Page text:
One of the most interesting books from the recent times is “Sapiens” by Yuval Noah Hariri – he has managed to succinctly document major influences of change through time.

On the writing front, we marketers need to get comfortable playing with concepts, analogies to explain products and services, to help our customers make the connections, make it easy for them to understand what we’re trying to educate and inspire them about. Blogs and emails are fundamental units of content nowadays, and will likely be even over decades. Writing and editing also helps us marketers distill ideas and requirements into actionable items for developers and creatives alike.

Arithmetic or doing the maths around campaigns and having a set of baseline metrics as well as goals toward which the business is tracking. When I say arithmetic, I’d like to encompass metrics from across the funnel – measuring the absolute, and more importantly, a trend can go a long way to explain to yourself, how your marketing is performing. Numbers and ratios also help you identify patterns.

In addition to these 3 skill sets, I would add public speaking and overcoming the fear of strangers completely ignoring you as other critical aspects to learn.

Developing a good understanding of customer experience is going to be critical going forward. Customers have so many choices in whatever they choose to do.

What are the top three resources that helped you the most in your career?

#1 – Everyone Hates Marketers podcast has been transformational for my own thinking. Getting so many perspectives from all the experts is an incredible gift, and I really appreciate that.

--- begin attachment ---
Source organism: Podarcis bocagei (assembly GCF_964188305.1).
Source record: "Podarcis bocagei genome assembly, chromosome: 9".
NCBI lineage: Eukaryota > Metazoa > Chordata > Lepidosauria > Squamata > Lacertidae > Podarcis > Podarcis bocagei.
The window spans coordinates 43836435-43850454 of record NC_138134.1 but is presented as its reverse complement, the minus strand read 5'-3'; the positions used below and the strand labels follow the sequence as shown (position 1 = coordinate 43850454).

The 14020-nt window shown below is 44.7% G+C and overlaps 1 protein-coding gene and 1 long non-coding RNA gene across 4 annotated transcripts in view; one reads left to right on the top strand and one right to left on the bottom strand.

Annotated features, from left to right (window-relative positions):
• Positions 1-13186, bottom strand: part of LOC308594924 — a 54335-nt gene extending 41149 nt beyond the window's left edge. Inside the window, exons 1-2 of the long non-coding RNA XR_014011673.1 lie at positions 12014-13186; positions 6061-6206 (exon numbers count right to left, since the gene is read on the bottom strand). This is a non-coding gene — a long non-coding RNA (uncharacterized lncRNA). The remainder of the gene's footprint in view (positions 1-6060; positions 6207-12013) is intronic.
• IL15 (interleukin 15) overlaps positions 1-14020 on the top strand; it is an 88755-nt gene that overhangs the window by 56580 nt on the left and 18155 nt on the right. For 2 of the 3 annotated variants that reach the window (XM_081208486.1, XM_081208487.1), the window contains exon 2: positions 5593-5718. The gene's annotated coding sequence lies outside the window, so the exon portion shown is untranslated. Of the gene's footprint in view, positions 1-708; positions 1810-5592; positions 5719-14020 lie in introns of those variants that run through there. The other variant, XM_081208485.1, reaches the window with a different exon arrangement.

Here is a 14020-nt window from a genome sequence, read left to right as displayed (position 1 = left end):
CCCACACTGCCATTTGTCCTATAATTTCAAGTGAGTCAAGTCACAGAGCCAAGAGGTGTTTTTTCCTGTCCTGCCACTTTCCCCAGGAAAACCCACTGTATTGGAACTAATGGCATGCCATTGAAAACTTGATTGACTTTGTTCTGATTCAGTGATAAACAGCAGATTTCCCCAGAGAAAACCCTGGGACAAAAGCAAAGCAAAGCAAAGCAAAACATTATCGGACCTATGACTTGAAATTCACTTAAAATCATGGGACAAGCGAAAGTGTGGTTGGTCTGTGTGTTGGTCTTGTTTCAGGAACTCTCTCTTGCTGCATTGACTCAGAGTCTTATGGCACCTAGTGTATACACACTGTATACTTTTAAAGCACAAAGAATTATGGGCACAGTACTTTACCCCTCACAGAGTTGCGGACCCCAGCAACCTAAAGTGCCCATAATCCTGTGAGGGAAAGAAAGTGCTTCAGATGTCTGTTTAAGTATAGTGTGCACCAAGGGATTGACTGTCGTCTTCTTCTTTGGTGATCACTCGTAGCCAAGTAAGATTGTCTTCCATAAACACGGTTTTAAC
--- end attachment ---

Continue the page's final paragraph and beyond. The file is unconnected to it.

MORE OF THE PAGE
#2 – Avinash Kaushik’s Occam’s razor blog – gives a reality check on all the metrics we use in the marketing team. I have taken much inspiration from this blog on how to measure the value of marketing, and more importantly how to represent and visualize it.

#3 – The other podcast I love listening to is “Hidden Brain” on NPR hosted by Shankar Vedantam. It’s a fascinating insight into how the human mind works and how we come to believe what we believe.

In terms of books – I highly recommend reading Robert Cialdini’s “Influence” and Dan Ariely’s “Predictably Irrational”. “Sapiens” is another book I highly recommend that everyone should read. I also enjoy reading fiction and love to observe the various storytelling techniques that each author employs.

What are your plans for the future, and how can we help?

For Sharesight, I am keen to be part of a winning global Saas business. We are building a tool that makes investing enjoyable and profitable for every individual investor in the world – I like to call it a “Fitbit for investing”. This is a very important mission and it’s going to change how people engage with their own investments in order to become financially healthy. Traditionally, this has been available only to large institutions and we are trying to bring this to the every self-directed investor.

For the marketing profession itself, my vision is to make it include customer experience as an absolutely critical part of every marketer’s role. If you took a finance department pretty much in any organization, it’s standardized – everyone knows what exactly a finance department does. Marketing departments, on the other hand, vary between organizations, primarily driven by what the CEO or the founder of the organization believed. I believe that as marketers, we need to own the customer journey. Remember, we are the guys and girls on the side of the customer, the investor, the community, and employees – we are agents of change to each of these stakeholders.

Where can folks connect with you, and learn more from you?

My LinkedIn is probably the best place. I’m on Twitter. I tweet in bursts at @prashantmrao

I do have Instagram – but stopped checking it as part of my digital detox. I haven’t figured a way to connect my target audience of people who are into investing to Instagram.